Back when I was first learning about fat positivity, I made it my mission to bring all my closest friends into the fold. How could I let them suffer in the purgatory of dieting and self hate when I’d found such freedom in the alternative? Unfortunately, that’s not how people work. And ultimately, everyone has to make their own decisions about the path they want to follow, whether it comes to weightloss or the rest of life itself. You can help them along the way, but the decision of whether to be diet free or not is theirs to make.
4. Spend some time with yourself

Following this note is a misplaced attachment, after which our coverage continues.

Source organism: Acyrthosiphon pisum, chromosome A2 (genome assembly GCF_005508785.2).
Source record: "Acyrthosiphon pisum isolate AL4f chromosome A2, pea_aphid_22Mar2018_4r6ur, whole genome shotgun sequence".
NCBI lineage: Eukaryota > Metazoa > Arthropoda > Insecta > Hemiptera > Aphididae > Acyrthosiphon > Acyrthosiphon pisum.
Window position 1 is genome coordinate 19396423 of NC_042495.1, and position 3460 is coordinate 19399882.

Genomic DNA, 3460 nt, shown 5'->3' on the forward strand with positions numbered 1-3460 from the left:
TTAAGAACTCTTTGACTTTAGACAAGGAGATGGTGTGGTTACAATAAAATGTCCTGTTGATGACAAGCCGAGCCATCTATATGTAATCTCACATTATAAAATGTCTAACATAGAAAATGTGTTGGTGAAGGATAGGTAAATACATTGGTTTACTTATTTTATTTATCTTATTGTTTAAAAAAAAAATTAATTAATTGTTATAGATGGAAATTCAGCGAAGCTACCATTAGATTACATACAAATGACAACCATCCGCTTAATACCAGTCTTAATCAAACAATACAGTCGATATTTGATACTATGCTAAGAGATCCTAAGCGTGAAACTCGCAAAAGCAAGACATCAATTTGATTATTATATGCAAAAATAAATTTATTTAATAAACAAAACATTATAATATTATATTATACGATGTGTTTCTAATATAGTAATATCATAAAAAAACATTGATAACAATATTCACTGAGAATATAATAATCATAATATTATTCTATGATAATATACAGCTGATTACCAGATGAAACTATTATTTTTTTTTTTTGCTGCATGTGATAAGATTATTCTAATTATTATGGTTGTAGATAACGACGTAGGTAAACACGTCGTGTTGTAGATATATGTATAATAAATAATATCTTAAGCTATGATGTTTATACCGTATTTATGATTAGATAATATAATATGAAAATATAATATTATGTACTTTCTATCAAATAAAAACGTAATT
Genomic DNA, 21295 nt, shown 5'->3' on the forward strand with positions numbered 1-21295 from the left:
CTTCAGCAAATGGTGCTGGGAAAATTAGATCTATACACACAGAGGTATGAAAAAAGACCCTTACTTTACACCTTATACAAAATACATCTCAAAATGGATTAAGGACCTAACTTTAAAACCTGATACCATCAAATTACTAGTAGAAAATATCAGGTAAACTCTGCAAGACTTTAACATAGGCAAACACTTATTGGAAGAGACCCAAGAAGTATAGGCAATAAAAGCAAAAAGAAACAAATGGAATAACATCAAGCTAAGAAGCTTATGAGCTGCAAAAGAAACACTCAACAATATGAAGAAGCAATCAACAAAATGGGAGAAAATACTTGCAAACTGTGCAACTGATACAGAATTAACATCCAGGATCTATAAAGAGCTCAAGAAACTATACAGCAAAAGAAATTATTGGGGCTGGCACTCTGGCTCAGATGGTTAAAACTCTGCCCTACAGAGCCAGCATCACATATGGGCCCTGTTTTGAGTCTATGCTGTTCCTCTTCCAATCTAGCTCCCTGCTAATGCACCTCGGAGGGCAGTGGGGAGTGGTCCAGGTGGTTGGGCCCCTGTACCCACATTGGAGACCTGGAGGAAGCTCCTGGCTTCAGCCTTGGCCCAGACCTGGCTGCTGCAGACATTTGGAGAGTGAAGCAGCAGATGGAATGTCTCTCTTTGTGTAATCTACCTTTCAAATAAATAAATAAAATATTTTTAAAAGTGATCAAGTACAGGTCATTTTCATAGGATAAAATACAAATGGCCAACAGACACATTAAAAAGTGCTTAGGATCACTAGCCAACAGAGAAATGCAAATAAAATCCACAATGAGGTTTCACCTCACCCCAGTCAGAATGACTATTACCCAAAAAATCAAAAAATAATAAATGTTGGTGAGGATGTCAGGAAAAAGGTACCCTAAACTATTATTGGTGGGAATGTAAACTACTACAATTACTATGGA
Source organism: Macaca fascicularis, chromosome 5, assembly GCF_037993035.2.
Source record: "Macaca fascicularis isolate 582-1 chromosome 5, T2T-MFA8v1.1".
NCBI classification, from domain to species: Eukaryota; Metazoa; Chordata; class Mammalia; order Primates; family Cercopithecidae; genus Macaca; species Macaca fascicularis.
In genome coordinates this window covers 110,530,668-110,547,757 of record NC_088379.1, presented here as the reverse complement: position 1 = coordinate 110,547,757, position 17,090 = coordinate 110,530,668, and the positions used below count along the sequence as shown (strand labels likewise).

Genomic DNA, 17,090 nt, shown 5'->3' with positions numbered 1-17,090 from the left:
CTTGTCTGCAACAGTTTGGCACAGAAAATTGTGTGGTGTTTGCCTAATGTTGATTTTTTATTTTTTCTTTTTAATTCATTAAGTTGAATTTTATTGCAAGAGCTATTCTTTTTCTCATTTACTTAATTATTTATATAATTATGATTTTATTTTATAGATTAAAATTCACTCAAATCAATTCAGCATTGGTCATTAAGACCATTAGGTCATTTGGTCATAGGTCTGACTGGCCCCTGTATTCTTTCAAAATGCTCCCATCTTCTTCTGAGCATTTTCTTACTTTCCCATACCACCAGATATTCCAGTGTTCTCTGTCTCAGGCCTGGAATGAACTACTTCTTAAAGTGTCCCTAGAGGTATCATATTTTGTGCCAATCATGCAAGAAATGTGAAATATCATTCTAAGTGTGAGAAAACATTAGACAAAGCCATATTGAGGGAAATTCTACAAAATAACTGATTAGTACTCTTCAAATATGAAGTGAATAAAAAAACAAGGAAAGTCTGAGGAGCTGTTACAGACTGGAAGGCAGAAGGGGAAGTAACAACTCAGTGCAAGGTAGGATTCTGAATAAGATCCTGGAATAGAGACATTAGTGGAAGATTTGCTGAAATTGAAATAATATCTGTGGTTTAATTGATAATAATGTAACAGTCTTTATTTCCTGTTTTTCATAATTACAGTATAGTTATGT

One of the things I realised when I was getting to grips with body positivity was this: I didn’t actually know my own body. I used to avoid looking at mirrors, especially when I was naked, I only ever saw myself from one single angle, looking down at my boobs, belly, a bit of leg and feet. Whenever I came across a candid photo, I would be aghast because is this really how everyone sees me? To accept my body, I had to know it first. From every possible angle so that I couldn’t take myself unawares. Back then, I had my ex to photograph me naked, but if you don’t have anyone like that, use the mirror, use your webcam! Take photos of yourself with the self timer, standing, sitting, in silly poses and unflattering ones. Examine those photos, find the parts of your body that you love, and write down what it is that you love about them. Then find the parts of yourself that you don’t love as much and figure out something positive to say about them as well. Write that down too. Keep going back to those photos and notes whenever you can, and keep adding to them. If I’d taken these swimsuit photos 5 years ago, I’m sure I’d have been cringing at my flat butt and lumpy thighs entirely because I wasn’t familiar with them. But now I know exactly what I look like from the back, or sitting down. The body I have is the body I expect to see in photos because I’ve seen it so many times now. I know exactly how my belly folds, where my things dimple when I’m walking. These are regular, everyday features to me now, not some kind of a bogeyman waiting to jump out at me from photos I didn’t expect.